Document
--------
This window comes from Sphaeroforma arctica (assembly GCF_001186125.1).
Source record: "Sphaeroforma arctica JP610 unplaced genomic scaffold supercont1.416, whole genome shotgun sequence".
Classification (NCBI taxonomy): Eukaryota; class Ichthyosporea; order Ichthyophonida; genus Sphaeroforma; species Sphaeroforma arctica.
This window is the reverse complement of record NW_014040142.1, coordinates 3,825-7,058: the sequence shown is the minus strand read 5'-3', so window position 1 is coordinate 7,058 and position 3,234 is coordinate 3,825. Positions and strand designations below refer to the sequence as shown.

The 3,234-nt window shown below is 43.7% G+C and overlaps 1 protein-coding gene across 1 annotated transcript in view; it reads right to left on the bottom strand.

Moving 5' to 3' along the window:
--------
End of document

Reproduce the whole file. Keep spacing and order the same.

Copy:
This window comes from Sphaeroforma arctica (assembly GCF_001186125.1).
Source record: "Sphaeroforma arctica JP610 unplaced genomic scaffold supercont1.416, whole genome shotgun sequence".
Classification (NCBI taxonomy): Eukaryota; class Ichthyosporea; order Ichthyophonida; genus Sphaeroforma; species Sphaeroforma arctica.
This window is the reverse complement of record NW_014040142.1, coordinates 3,825-7,058: the sequence shown is the minus strand read 5'-3', so window position 1 is coordinate 7,058 and position 3,234 is coordinate 3,825. Positions and strand designations below refer to the sequence as shown.

The 3,234-nt window shown below is 43.7% G+C and overlaps 1 protein-coding gene across 1 annotated transcript in view; it reads right to left on the bottom strand.

Moving 5' to 3' along the window: